ENCINITAS — Carson Bauer and Lana Lippe, two seniors at The Grauer School, have distinguished themselves as go-getters. While Bauer’s interest in business and pets differs from Lippe’s love of biology and the ocean, they have initiative and dedication in common.
Over the last three years, Bauer has launched and promoted a canine health supplement business called Furvor. He sells bone broth food toppers and nutrient chews to provide additional nutrients to pets’ diets. Furvor is number three on Amazon’s best-selling bone broth supplements.
Lippe has found a home in academia rather than business. She has volunteered with Project Kolika for four years, raised over $12,000 for mako shark research and recently went on a trip to Baja California, Mexico to study fin whales.
Leaders at the small college preparatory school in Encinitas, which serves grades 7 through 12, have applauded the two students for their endeavors.
“At The Grauer School, one of our core values is intellectual curiosity, and both Lana and Carson are exceptional examples of what happens when our students are given the space and the time to explore their personal interests while still being engaged in a rigorous college preparatory course of study,” Dana Abplanalp-Diggs, Head of School, said.
A passion for canine health
Bauer grew up with his active dogs Holly, a Bernese Mountain Dog, and Oakley, a Brittany Spaniel. He and his dad like to take them on long runs, but when they looked for ways to support the active lifestyle through their dogs’ nutrition, they came up empty.
“When we go on runs, we have all of our nutrition supplements to put in our drinks,” Bauer said. “Why is there nothing like that for dogs?”
He experimented with adding bone broth to his own dogs’ water and kibble and noticed a positive impact on their health and endurance.
Now, Furvor sells bone broth food toppers and chewable supplements that are gaining popularity nationwide.
“I got the mail one day and I received a postcard from someone in the Midwest, who had a service dog,” Bauer said. “It was a postcard saying how they got Furvor and how it’s really impacted their life in a positive way. We have that stapled up in our kitchen right now. It was just so awesome to see an actual impact, from something that I did, across the country.”
Bauer works closely with his father to run day-to-day operations and expand their customer base.
He said he finds a few hours after school to talk with his dad about what needs to get done, from promotions to community outreach. Bauer trained a service dog a few years ago and decided to donate one percent of Furvor’s annual sales to Next Step Service Dog and Good Dog! Service Canines.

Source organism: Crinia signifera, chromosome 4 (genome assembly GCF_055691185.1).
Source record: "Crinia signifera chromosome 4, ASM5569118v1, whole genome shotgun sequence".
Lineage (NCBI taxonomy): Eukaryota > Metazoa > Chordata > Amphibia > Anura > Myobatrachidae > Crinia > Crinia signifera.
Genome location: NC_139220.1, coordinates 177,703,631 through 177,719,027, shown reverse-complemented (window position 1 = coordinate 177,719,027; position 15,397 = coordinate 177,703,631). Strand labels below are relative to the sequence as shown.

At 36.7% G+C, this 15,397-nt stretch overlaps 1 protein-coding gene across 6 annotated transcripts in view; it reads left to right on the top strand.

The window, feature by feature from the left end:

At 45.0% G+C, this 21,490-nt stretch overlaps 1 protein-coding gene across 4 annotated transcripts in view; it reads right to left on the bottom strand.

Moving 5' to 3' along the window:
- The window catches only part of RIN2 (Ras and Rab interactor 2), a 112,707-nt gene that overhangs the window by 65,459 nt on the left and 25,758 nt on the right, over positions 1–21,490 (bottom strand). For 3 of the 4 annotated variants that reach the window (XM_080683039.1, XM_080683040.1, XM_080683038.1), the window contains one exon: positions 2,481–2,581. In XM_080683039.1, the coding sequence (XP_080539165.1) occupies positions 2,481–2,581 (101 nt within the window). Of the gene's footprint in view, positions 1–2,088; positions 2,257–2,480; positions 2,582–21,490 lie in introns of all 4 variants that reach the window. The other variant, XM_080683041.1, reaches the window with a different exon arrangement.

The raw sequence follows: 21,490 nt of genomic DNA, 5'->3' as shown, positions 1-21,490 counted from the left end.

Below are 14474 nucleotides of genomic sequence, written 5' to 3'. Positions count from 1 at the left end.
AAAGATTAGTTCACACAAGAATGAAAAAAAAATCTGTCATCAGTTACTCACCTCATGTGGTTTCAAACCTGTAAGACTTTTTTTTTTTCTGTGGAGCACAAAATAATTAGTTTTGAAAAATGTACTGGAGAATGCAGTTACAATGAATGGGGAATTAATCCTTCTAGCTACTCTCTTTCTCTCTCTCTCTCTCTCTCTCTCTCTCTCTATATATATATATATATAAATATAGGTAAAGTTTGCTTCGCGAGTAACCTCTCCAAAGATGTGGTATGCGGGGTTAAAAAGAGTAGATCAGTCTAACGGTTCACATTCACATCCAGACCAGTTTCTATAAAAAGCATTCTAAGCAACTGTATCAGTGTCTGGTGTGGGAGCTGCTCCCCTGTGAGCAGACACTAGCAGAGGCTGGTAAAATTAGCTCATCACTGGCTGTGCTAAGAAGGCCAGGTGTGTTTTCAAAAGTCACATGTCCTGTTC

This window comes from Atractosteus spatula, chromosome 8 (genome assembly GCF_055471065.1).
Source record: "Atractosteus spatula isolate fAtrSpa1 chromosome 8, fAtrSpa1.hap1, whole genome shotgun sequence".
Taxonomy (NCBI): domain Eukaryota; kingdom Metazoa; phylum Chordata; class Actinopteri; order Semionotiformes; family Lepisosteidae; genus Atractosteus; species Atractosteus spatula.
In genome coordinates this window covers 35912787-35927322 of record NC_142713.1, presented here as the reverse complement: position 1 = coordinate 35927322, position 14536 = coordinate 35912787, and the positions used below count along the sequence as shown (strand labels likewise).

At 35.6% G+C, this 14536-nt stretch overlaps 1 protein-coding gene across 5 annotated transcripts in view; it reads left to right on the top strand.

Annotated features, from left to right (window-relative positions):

His goal is to reach the top spot on Amazon’s pet supplement bestseller list.
“Seeing it in action, helping dogs, it just makes me want to put in more and more time,” he said.
Protecting ocean ecosystems
Lippe has always had a close relationship with the ocean and especially with marine life.
She knew she wanted to pursue marine biology when she was in fifth grade, when a doctoral student gave her a tour of Scripps Institute of Oceanography.
“When I was younger, every weekend during the summer, my family would go down to La Jolla Shores and snorkel with the leopard sharks,” she said. “La Jolla Shores is a breeding ground for female leopard sharks, so during some months, it’s hundreds that congregate there.”
Lippe’s passion for the ocean and conservation led her to local ocean conservation nonprofit Project Kolika. She started four years ago, helping with outreach and beach cleanups, and now serves as a research intern.
She was able to fundraise over $12,000 to help Project Kolika’s efforts to tag mako sharks on the Pacific coast. She also got to participate in the field work, actually going out to tag the sharks herself.
Lippe recalls jumping off of the research boat and being surrounded by swimming sharks.
This was quite different from her recent trip to Baja California, Mexico to study fin whales. After partaking in a UC San Diego summer course on marine biology with Professor Fernanda Urrutia, she was invited to spend three days studying the migration of fin whales.
Urrutia used Lippe’s photos to identify the fins on fin whales, which are unique to each one.
“I was the only person who had a camera that had the ability to take photos of fin whales because they’re super elusive,” Lippe said. “They’ll pop up once and go under for like 10 minutes.”
Lana sees her research as vital to ocean conservation, and she hopes the data gathered will help protect shark populations through new policies and regulations.
“Mako sharks are a keystone species, which means they’re a key indicator of the health of the ecosystem,” she said.
In addition to her work with Project Kolika, Lana volunteers regularly for beach cleanups in her community and has gotten her friends and family involved in conservation through her efforts.
“I feel like everyone has that innate love for the ocean and wants to help in some way,” she said.